Date of Birth: 1966
Born: Chigwell, Essex.
Club: Essex Ladies
Coach: Bruce Longden
IT was in 1986 when the name Sally Gunnell became synonymous with everything which was successful about British athletics during one of the greatest periods for the sport. At the national championships in Birmingham, Gunnell ended one era and rolled in a new one when she won the 100 metres hurdles to book her place at the Commonwealth Games in Edinburgh and European Championships in Stuttgart.
Her victory at the AAA saw her beat favourite and British No 1 Shirley Strong, and from that moment on, it was Gunnell who went from strength to strength. While it was clearing the barriers which became her trademark, her first national titles were at long jump: WAAA junior 1980, intermediate 1981. After UK age records, 15-17 at heptathlon and 16-17 at 100m hurdles, she won English Schools 100mh titles in 1983-4 after the junior long jump in 1980 and then came her crowning glory at senior level in Birmingham. She had so much power in her sprinting and much of her ability to go over the hurdles was based on some of the most unorthodox training a sprinter has ever had.
Gunnell was brought up on her family farm in Chigwell, Essex, and it was here that she used to make hurdles out of piles of hay - and it proved the perfect preparation.
Stepping Up For Glory
The summer of 1986 was not entirely golden for Gunnell. She won the Commonwealth Games in style, but then was knocked out in the first round of the European Championships. “It is all about learning and taking what you can both from a victory and a disappointment,” she said. And how she learned. Within six years she was the Olympic champion - but not at the distance that she had put so much of her practise into. She had talked about moving upto the 400m hurdles, mainly because she had fine stamina to marry alongside her strength, and when in 1987 she decided to that, the world was treated to something special Her debut over the longer hurdles distance saw her clock 59.90, which she improved rapidly in 1988 to set four British records from 55.40 to 54.03 when she was fifth at the Olympics.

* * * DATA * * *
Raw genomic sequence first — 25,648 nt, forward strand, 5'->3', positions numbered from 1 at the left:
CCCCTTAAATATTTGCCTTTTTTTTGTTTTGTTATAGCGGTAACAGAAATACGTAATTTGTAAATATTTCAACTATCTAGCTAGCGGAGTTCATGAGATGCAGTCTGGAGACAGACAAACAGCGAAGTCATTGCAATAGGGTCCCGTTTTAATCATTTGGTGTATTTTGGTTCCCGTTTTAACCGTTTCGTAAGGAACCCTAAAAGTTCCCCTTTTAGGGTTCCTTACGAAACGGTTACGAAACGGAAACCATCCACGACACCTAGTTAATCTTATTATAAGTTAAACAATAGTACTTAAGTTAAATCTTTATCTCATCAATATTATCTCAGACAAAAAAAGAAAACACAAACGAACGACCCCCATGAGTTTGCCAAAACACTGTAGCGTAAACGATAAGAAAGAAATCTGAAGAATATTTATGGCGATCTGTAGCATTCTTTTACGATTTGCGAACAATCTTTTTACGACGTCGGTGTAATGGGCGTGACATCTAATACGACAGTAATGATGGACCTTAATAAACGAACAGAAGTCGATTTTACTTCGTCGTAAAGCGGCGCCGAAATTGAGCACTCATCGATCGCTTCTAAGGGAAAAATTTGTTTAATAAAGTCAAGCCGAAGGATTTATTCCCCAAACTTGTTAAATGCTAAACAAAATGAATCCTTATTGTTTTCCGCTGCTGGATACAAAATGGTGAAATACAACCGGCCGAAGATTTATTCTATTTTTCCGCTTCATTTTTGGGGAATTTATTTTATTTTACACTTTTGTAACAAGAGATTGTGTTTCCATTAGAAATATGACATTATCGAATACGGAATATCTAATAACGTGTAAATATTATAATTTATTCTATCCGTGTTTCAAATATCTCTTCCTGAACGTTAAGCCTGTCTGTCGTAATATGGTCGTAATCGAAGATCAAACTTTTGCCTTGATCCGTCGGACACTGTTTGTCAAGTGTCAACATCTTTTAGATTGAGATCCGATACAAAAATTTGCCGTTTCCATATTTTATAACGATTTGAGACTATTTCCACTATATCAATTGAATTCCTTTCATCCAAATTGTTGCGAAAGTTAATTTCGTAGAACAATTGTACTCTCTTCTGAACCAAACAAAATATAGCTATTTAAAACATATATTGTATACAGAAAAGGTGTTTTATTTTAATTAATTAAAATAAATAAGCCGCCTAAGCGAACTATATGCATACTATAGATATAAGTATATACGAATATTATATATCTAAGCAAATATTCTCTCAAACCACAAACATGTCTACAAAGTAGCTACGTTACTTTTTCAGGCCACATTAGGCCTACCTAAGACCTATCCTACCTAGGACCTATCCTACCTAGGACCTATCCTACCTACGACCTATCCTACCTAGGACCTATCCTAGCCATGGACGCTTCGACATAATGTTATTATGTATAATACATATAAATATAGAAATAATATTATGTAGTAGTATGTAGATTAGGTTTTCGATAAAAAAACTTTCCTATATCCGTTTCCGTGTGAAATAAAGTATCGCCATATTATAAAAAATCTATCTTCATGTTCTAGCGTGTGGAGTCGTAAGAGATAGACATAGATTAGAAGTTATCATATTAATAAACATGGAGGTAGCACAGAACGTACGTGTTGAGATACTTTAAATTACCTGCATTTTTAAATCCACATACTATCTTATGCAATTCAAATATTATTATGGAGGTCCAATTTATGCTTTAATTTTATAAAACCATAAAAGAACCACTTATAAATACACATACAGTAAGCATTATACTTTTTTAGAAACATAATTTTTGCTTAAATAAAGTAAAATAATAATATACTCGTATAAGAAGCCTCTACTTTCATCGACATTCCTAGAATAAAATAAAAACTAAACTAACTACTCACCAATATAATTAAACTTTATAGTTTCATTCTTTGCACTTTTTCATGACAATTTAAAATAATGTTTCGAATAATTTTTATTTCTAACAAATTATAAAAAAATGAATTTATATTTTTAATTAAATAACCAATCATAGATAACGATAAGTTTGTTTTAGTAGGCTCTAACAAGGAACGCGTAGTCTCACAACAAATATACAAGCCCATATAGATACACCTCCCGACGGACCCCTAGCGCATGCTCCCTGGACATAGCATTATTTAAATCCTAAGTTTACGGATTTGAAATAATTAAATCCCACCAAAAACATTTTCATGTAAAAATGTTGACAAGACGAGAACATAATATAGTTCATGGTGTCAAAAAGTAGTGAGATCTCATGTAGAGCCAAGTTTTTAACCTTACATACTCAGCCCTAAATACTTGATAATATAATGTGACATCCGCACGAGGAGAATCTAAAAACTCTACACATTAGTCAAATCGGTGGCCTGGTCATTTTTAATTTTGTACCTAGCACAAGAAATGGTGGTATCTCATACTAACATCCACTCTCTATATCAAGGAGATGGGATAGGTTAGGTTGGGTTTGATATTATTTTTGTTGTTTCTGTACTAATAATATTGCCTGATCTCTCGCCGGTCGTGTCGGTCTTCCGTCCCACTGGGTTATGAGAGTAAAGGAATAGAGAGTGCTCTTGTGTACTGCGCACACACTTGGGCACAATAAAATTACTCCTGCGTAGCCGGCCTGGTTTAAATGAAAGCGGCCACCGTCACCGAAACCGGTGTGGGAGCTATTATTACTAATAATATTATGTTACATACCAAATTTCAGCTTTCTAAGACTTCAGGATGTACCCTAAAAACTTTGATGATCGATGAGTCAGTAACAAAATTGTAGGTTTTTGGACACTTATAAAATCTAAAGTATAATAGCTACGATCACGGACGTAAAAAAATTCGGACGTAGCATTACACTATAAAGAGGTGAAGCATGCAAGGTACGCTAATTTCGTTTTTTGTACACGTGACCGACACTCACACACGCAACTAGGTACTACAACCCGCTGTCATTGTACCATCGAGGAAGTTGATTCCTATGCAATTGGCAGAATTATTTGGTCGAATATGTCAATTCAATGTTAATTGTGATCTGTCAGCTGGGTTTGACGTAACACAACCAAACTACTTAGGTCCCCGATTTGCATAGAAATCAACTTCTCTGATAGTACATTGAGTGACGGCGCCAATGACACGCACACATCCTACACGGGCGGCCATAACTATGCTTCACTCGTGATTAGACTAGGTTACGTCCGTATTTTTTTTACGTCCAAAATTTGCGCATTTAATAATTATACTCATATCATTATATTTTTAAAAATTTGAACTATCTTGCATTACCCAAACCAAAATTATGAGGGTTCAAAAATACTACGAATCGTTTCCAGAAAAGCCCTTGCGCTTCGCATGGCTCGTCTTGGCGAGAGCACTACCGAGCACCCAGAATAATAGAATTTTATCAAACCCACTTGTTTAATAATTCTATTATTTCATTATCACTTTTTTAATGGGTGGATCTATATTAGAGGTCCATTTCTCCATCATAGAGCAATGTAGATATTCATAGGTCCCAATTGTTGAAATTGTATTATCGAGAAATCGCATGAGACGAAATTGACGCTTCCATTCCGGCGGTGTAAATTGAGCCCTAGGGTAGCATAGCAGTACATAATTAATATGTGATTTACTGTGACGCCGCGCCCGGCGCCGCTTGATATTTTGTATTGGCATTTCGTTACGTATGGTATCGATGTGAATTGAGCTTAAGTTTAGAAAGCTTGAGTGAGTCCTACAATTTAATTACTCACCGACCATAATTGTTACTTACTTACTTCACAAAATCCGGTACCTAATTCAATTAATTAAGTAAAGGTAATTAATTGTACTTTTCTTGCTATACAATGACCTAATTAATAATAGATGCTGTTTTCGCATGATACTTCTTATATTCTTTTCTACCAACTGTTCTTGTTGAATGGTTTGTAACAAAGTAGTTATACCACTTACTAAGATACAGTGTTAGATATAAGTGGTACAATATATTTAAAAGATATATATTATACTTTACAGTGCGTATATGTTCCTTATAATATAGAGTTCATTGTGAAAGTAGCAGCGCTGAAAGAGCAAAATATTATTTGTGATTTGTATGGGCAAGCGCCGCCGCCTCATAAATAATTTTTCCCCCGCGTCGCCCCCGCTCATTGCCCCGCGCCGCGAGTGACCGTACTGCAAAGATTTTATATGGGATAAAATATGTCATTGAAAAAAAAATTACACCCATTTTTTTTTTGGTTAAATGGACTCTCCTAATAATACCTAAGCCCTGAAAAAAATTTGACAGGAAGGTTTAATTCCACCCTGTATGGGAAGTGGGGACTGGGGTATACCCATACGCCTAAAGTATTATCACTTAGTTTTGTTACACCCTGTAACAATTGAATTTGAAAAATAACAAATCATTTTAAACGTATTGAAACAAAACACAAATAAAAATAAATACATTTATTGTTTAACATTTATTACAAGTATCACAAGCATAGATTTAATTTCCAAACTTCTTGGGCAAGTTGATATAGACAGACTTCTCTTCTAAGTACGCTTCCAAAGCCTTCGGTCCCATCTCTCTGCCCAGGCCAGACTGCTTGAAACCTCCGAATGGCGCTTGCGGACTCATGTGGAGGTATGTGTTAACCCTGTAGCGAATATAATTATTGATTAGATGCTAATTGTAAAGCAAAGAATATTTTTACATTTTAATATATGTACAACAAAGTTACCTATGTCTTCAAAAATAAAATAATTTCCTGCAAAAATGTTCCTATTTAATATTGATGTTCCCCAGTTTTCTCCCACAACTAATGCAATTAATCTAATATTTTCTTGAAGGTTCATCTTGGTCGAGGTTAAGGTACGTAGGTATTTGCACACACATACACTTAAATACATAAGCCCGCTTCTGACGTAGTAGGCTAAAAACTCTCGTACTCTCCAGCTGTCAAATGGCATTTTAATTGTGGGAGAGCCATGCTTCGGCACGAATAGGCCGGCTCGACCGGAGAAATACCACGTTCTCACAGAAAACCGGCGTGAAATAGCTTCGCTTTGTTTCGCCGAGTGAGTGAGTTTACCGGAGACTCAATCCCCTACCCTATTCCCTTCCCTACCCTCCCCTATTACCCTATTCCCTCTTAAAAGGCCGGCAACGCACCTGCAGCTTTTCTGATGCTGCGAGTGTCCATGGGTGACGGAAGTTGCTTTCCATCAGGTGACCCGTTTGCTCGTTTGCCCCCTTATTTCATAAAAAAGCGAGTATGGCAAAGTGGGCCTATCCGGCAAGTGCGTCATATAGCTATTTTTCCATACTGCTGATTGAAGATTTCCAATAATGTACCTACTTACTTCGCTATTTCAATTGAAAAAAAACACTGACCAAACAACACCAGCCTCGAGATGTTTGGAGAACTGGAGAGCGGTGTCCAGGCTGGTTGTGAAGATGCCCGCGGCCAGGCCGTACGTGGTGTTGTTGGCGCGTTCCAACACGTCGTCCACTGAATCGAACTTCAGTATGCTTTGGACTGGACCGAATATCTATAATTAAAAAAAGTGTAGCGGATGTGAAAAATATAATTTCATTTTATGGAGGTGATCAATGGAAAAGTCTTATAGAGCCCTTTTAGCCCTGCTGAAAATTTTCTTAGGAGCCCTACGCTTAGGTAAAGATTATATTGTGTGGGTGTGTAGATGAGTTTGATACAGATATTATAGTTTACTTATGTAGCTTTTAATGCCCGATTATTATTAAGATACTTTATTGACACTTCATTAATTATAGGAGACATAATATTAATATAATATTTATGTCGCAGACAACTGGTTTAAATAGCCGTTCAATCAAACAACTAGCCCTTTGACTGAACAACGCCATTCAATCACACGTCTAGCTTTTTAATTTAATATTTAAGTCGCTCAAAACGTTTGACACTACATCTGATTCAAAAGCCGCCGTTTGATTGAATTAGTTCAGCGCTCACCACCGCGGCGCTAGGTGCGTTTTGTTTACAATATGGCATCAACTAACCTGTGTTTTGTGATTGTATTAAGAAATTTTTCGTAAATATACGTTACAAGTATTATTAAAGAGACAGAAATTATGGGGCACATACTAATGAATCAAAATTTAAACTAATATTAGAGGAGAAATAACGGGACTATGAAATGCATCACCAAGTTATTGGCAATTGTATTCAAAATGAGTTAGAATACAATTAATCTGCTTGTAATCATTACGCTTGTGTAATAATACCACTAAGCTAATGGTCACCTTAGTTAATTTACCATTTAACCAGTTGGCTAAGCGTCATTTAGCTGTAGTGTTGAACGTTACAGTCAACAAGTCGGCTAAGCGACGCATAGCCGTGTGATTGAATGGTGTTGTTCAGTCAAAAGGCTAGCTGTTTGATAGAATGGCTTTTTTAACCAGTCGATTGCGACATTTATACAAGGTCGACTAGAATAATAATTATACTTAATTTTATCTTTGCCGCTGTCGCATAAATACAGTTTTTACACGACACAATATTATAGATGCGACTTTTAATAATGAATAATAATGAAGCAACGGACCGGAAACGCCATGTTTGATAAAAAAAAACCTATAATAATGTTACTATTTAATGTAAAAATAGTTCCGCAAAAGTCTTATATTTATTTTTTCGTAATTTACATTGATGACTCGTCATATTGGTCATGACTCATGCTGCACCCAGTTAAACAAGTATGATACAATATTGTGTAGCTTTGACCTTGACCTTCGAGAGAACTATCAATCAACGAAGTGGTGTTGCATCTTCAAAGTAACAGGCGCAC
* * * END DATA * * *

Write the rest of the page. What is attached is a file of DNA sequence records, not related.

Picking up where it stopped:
She also ran a British record of 12.82 for 100m hurdles. In 1989 she won the European Indoor 400m and in 1990 won Commonwealth gold medals at 400m hurdles and 4 x 400m relay and a silver at 100m hurdles, but it was the one-lap which became her sole event. In 1991 she improved her British record for 400m hurdles with 53.78 and 53.62 before winning silver at the World Championships in Tokyo in 53.16, a Commonwealth record and a platform to the following year’s Olympic Games.
Gunnell Gets The Gold
Tuesday August 17, 1992, was a night to remember for Gunnell when she became the first British woman to win a track gold medal at the Olympics. And what a race. Gunnell had control throughout and as Sandra Farmer-Patrick closed in on her, the Essex star held on to triumph in 53.23 from the American in second in 53.69..
“Gunnell goes for gold and Gunnell gets the gold,” were the immortal words of the BBC’s legendary athletics commentator David Coleman - and she never looked back from that moment. But watch the re-run of that race, and Gunnell looked a gold medallist from the second the athletes walked onto the track. With total concentration, she placed her bag by her blocks, layed on her back and did not move, looking into the sky, contemplating what would happen before her golden run. It was just the beginning.